The listing for this “truly unique” 1,200-square-foot loft at 73 8th Avenue at the Meatpacking/West Village border tells of its “ton of exposed brick,” and though we’re not sure that’s an exact measurement, we know it’s asking exactly $6,000 a month to enjoy its one bedroom, 14-foot ceilings, wide-plank cherry wood floors and private outdoor paradise.
The West Village co-op 92 Horatio Street is featuring a duplex apartment up for rent, and it’s got lots of personality. This unit is decked out with dark wood beamed ceilings, two brick fireplaces, and a spiral staircase taking you up to a private roof terrace. The one bedroom also boasts some extra space in the form of a home office. There have been no shortage of quirky co-ops up for sale in this building, but this one is up for rent asking $6,500 a month.
Local multidisciplinary creative firm DFA has come up with a concept for the rehabilitation of Manhattan’s rapidly disintegrating Pier 40 that would provide housing and other services, but would also adapt to the predicted rising sea levels of future New York City. Dezeen reports on the firm’s fascinating idea for a future-proof housing, commercial and recreation complex that rises from the Hudson River in the West Village and would be able to remain above water in the event of rising sea levels, while addressing the city’s dire need for affordable housing and the ability to resist flooding as a result of climate change.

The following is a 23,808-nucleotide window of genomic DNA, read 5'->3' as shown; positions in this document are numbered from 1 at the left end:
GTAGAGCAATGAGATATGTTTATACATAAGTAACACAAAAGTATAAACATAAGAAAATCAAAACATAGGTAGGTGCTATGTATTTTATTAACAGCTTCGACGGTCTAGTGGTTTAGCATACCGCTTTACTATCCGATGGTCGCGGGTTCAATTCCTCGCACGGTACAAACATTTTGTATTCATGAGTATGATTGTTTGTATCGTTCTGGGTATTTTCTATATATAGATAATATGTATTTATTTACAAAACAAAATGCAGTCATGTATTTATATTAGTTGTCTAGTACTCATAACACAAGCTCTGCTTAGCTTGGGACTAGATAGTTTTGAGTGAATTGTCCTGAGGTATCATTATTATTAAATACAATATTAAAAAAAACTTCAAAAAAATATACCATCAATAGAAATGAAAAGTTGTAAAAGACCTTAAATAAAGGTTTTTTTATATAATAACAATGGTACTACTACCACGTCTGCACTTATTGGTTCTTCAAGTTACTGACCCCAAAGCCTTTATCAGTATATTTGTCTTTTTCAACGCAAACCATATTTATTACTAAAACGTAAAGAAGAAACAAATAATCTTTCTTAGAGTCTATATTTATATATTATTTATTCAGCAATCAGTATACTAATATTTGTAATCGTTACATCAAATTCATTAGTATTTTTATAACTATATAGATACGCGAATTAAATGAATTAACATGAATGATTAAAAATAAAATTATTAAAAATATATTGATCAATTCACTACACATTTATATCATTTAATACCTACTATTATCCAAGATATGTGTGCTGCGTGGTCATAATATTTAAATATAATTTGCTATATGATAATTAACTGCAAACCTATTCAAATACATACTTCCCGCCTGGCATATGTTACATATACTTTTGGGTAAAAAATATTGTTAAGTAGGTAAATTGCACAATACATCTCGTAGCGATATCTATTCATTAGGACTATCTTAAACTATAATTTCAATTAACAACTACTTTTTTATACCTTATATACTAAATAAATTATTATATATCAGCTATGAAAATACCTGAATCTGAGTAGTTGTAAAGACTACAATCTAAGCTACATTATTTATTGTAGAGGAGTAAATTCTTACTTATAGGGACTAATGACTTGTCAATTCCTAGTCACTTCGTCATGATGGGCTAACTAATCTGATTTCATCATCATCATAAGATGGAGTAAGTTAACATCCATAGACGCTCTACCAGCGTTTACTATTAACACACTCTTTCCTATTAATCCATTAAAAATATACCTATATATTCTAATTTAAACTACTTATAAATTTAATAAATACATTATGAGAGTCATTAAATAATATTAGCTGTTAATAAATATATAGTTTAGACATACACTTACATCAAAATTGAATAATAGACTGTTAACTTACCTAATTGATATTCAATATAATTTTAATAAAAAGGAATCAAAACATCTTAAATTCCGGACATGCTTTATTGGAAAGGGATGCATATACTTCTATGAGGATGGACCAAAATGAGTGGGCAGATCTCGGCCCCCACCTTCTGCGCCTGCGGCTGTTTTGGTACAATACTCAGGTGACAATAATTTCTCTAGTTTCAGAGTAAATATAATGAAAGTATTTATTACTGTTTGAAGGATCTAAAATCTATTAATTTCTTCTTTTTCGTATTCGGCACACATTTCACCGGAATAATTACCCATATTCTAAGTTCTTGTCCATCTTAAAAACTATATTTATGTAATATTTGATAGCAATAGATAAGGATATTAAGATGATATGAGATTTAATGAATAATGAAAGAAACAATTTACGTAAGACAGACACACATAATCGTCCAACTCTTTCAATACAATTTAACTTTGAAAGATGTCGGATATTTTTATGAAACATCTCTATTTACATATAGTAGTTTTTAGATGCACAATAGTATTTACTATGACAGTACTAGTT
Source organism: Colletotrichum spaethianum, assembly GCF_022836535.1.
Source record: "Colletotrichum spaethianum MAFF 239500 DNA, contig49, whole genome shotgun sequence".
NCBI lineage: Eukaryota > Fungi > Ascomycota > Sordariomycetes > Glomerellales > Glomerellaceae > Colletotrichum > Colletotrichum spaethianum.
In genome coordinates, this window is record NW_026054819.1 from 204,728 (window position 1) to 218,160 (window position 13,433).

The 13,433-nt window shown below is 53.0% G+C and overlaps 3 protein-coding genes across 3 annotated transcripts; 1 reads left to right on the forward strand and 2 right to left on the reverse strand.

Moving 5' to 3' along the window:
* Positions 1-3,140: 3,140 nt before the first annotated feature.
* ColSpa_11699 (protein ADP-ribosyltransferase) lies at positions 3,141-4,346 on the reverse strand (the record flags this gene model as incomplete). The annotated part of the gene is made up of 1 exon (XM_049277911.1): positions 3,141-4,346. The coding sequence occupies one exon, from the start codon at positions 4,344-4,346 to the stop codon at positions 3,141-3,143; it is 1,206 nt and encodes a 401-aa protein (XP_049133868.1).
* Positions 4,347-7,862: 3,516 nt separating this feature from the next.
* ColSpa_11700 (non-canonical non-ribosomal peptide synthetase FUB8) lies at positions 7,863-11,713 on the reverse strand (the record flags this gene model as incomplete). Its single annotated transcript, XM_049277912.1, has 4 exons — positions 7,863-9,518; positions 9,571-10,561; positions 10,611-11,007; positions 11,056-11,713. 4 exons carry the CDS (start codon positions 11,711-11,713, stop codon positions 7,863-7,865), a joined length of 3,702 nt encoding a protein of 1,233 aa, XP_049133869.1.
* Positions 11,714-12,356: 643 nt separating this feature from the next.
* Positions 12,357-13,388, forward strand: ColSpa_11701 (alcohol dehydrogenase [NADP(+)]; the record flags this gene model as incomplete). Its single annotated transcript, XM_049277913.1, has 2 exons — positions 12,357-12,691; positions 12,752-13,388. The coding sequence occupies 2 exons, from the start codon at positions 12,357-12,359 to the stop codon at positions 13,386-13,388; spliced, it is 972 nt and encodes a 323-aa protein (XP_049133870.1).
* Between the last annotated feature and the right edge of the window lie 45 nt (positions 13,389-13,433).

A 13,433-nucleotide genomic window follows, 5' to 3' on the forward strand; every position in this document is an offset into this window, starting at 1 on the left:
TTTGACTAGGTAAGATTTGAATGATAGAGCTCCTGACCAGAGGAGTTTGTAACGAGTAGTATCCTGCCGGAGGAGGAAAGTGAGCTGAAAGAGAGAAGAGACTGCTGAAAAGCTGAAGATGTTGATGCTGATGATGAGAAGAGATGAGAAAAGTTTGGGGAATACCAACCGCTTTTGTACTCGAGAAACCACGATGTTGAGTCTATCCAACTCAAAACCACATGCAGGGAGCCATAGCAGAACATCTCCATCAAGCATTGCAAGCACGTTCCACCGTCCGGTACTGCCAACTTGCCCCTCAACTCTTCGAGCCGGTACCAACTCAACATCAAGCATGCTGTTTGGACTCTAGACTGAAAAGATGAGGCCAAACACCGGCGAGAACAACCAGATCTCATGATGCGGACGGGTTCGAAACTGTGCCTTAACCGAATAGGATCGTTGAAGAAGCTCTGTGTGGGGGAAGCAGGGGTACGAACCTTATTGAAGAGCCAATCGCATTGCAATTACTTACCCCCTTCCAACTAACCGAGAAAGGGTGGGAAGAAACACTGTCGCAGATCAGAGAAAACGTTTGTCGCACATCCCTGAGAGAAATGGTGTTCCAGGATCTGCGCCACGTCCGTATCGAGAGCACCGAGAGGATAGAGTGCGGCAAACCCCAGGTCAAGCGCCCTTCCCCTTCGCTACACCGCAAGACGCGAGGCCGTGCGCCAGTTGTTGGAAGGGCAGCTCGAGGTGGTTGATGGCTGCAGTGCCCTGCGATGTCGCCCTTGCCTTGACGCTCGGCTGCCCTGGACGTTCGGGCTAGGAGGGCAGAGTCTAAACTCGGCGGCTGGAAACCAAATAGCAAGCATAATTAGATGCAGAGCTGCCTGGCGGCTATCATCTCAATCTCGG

Photo of Bon Jovi via Wikimedia
For $15.995 million, Jersey rocker Jon Bon Jovi has finally sold his duplex apartment at 150 Charles Street, a celebrity haven in the West Village. But the “Livin’ on a Prayer” singer isn’t moving too far away; he recently bought a nearly $19 million apartment in the Greenwich Lane, a condominium project that stretches almost a full city block between 12th and 11th Streets off Seventh Avenue. While Bon Jovi attempted to sell the duplex as a $29.5 million combo unit with a neighboring duplex this summer, the apartment went into contract alone, for $15.995 million, according to the Wall Street Journal.
Real estate bigwig Michael Fuchs (he co-founded RFR Realty with his childhood friend Aby Rosen) paid $4.35 million for Seth Meyers‘ West Village condo at 302 West 12th Street, according to the Post. The “Late Night” host and his wife Alexi Ashe bought the two-bedroom unit in 2013 for $3.5 million, but after dropping $7.5 million on a five-bedroom Washington Square West co-op in summer 2016, they listed their smaller pad this past September for $4.5 million. And Fuchs must’ve really seen something in the apartment, because he went into contract on it just a month later.
223 West 10th Street is a historic five-story, 20-unit brick building that went condo back in 2005. We’ve featured units here before, like this one asking $999,000 last summer. The latest unit to hit the market is #3A, a chic one bedroom asking a hair over $1 million. It’s a sponsor sale, completely renovated, with the high ceilings and exposed brick giving it a lofty vibe.